Which is a very strange thing, because the spatial element of Hellblade’s sound design plays on the very idea of tricking your senses into imagining that the game’s audio is real. It’s like an inception complex, where the player is made to believe two levels of created realities; the game’s world, and the world projected by Senua’s psychosis. It was weird to play a game where the protagonist's condition directly affects the game’s audio, when own my poor hearing has made me perceive audio differently as well. When I realised this, I instantly felt a kinship with Senua, because I had experienced the world through my own strange filter, and knew some sense of the alienation that comes with that.
I recently spoke with Tameem Antoniades; lead creative director and writer for Hellblade. We discussed how the game’s sound design became a driving point for representing its key themes of social stigma and mental illness.
When I asked what drew Antoniades towards binaural sound design, he instantly recalled the conversations he and his research team had shared with a support group called ‘The Voice Collective”—a charity that helps people who experience the symptoms of psychosis. They had described how the voices they heard felt like they were physically there; moving around and changing directions. Antoniades was determined to authentically emulate the experience of psychosis in Hellblade, so the audio had to be recorded binaurally: “We thought it was important enough that we should go down that route, and try to encourage as many people as possible to play with headphones.”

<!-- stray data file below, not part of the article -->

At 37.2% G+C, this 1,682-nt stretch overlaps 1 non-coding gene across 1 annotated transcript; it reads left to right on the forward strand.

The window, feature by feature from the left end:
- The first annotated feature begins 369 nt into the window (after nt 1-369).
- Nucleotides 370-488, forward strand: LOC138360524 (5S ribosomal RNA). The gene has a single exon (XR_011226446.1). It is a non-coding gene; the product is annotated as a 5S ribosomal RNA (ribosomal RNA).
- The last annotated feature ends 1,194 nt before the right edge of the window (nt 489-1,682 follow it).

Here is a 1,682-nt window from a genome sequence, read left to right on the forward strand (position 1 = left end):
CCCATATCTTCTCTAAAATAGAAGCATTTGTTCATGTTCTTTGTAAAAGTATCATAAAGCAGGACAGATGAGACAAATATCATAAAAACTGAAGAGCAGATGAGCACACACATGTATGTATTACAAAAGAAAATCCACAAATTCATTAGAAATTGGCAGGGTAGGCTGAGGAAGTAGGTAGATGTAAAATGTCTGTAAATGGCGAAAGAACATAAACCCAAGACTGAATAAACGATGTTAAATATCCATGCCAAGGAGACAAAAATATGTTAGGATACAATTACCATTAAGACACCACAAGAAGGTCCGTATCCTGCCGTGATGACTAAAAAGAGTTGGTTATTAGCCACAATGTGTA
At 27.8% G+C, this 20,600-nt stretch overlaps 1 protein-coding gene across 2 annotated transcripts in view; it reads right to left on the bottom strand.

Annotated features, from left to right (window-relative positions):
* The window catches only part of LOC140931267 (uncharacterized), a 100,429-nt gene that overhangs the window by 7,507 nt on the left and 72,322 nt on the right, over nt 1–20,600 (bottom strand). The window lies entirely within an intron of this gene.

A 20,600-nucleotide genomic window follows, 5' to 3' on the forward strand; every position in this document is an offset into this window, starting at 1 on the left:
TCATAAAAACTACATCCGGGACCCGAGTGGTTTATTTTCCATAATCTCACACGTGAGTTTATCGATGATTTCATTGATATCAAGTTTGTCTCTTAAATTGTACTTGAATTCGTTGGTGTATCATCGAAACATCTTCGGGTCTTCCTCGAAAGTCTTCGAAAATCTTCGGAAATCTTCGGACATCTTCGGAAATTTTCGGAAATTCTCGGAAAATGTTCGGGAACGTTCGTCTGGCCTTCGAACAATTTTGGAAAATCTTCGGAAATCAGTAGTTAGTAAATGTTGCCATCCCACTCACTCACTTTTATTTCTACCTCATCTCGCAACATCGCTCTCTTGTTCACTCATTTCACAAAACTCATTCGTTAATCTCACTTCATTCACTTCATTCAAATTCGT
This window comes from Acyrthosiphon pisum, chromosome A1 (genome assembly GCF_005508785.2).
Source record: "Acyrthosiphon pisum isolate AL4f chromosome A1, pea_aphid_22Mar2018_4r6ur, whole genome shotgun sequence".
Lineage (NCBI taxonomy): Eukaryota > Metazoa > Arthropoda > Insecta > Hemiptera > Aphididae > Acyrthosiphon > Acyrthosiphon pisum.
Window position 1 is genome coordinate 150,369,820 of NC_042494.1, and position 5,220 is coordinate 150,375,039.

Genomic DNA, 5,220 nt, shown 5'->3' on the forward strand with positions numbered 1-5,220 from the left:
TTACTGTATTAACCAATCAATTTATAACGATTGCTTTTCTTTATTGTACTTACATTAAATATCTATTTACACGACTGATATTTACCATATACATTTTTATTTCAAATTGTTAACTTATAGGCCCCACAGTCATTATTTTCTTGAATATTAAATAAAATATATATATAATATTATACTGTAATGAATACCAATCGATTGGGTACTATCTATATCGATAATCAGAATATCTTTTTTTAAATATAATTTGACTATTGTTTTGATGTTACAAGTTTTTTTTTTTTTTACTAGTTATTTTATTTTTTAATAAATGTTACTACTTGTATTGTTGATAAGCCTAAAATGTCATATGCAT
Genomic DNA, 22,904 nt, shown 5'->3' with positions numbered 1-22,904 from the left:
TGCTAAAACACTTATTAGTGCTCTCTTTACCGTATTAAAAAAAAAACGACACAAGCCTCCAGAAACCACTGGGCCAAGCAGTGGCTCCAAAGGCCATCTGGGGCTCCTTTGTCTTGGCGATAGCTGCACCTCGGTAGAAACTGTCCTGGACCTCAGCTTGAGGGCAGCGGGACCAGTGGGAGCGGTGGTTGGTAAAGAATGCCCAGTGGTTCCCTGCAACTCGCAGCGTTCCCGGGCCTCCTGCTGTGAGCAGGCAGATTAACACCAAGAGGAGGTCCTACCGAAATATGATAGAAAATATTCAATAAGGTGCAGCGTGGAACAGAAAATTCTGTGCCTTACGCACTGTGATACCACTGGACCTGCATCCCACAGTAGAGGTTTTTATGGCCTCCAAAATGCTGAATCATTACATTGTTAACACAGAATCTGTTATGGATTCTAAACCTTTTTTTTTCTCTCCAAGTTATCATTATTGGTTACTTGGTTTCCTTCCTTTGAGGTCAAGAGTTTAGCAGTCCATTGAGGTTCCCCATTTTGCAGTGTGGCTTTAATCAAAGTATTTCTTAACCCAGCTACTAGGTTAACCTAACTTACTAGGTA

Antoniades described psychosis as what happens when someone’s inner thoughts merge with their reality. There’s no firm line between ‘normal brain function’ and psychosis, simply a gradual shift towards believing that things like hallucinations and delusions are real: which is why many people who do experience psychosis do not necessarily believe they are suffering from a mental illness. Removing the damaging stigma many people have towards psychosis was one of Ninja Theory’s primary aims when making Hellblade. So by making the player experience the symptoms of psychosis that they could replicate (the hallucinations, hearing voices, etc….), they hoped that people would better empathise with those who do live with it.
Recognising that the voices Senua hears are "real" in Hellblade’s world, was something that I could better manage with my improved hearing. The immersion felt so much more effective now that I could take in every voice, and give them a physical presence. It was not enough for me to simply witness Senua’s struggle. I needed to be able feel those voices also harrying and encouraging me, in order to fully empathise with Senua's experiences.
When I mentioned how impressed I was that the voices in Hellblade consistently managed to invoke so much emotion, Antoniades described how much thought was put into ensuring that the voices would sound realistic. He discussed how he disliked the obsession that modern sound designers have with clean recording, because it prizes quality over authenticity. Which is why his lead sound designer, David Garcia, recorded in open spaces that allowed for plenty of movement: “If you hear anyone speak in real life, then you’re hearing [...] the physical movements in their breath as they move around [..] so we had the actors running around, and tumbling, and struggling with each other.”